We are through using the U.S. 5 scale danger rating system for the remainder of the season. The 5 scale (low through extreme) system will be reinstated next season when needed. This GENERAL ADVISORY will be in effect until complete melt out later this summer. The snow coverage that is left has settled out, been skier compacted, and is going thru the late season melt-freeze process. However, the numerous large snowfields may make for a good sliding surface for late season snow. A June or early July snowstorm is not an unheard of occurrence on Mt. Washington. Be prepared for the possibility of new snow instability if this occurs. Also watch for the possibility of sustained warm weather and/or heavy rain to blow out running water from beneath the snow. This has caused wet slush avalanches in Tuckerman and Huntington Ravines in the past. YOU WILL NEED TO PUT YOUR AVALANCHE SKILLS TO WORK FOR THESE LATE SEASON HAZARDS. BE PREPARED TO DO YOUR OWN SNOW STABILITY ASSESSMENTS IF ENTERING AVALANCHE TERRAIN ON MT. WASHINGTON.
THE LIP AND THE TUCKERMAN RAVINE TRAIL THROUGH THE RAVINE FROM LUNCH ROCKS, ON THE FLOOR OF THE BOWL, TO THE JUNCTION WITH THE ALPINE GARDEN TRAIL JUST ABOVE THE HEADWALL ARE CLOSED TO ALL USE. Only this section of the trail is closed. This section is closed annually due to the magnitude of crevasses and undermining that develop in this area during the spring meltout. A fall in this area would have severe consequences. This trail section will be reopened when the tread melts out. Until then, be prepared to use an alternate route. Check in with one of the local visitor centers to determine the status of the closure before starting up. If you use motorized access to the summit of Mt. Washington it is NOT recommended that you descend any route through the Ravines. You will not be aware of the hazards below you. Many have attempted this over the years, often resulting in severe accidents.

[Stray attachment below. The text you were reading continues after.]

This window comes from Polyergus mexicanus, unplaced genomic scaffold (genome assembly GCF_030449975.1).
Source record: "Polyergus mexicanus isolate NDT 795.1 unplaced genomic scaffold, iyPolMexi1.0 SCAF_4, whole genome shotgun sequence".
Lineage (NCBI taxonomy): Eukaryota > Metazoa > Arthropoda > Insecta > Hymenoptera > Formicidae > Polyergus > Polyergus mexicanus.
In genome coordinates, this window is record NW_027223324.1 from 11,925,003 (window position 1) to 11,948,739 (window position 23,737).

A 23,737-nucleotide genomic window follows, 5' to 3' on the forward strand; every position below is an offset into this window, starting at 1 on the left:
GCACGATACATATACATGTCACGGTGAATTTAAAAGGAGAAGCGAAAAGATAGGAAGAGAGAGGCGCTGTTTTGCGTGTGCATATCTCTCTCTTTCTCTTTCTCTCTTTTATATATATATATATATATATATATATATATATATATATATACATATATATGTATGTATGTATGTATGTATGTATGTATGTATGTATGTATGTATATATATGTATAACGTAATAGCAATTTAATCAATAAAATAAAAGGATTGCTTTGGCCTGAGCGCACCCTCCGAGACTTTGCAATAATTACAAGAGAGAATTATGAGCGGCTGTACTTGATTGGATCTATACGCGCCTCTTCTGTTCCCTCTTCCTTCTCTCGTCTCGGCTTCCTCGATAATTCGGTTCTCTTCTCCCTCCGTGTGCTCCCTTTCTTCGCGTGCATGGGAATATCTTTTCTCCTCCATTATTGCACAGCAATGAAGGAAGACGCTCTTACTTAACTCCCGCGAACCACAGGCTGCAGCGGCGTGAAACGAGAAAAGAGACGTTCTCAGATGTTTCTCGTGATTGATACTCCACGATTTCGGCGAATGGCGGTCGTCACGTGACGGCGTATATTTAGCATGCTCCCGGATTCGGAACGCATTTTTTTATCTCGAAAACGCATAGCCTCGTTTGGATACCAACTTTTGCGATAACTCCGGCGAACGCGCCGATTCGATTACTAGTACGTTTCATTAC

BE AWARE OF FALLING ICE. Each year over 1000 tons of ice form on the Headwall and in other areas in Tuckerman Ravine as well as the gullies of Huntington Ravine. In the spring it all comes down, often in pieces larger than cars. This hazard will persist until complete melt out. The best thing you can do to protect yourself is to avoid spending time in the potential path of falling ice. If you are going to enter one of these paths, formulate a plan in advance for what you'll do when ice falls. CREVASSES AND UNDERMINED SNOW appear as the snow pack slowly creeps downhill and separates from the ledges on the Headwall. These openings vary tremendously in size and include the many waterfalls on the Headwall. Hiking up what you plan on skiing is recommended so you can see what you're in for on the way down. This includes analyzing your run out which will become more limited as the season progresses. Skiers and climbers need to pay attention to what is below at all times and constantly evaluate the potential outcome of a fall or slide. As the water runs and melts out the snow from beneath, undermining will continue to occur, collapsing the snow above. Be extremely cautious in these areas.THIS IS THE LAST ADVISORY FOR THE SEASON. HOWEVER, CERTAIN HAZARDS WILL PERSIST UNTIL MELTOUT SO PLEASE READ THIS FINAL ADVISORY BEFORE HEADING INTO THE RAVINES OR TO THE SUMMIT OF MT. WASHINGTON. WE'VE ENJOYED SEEING ALL OF YOU IN THE MOUNTAINS AND LOOK FORWARD TO NEXT WINTER.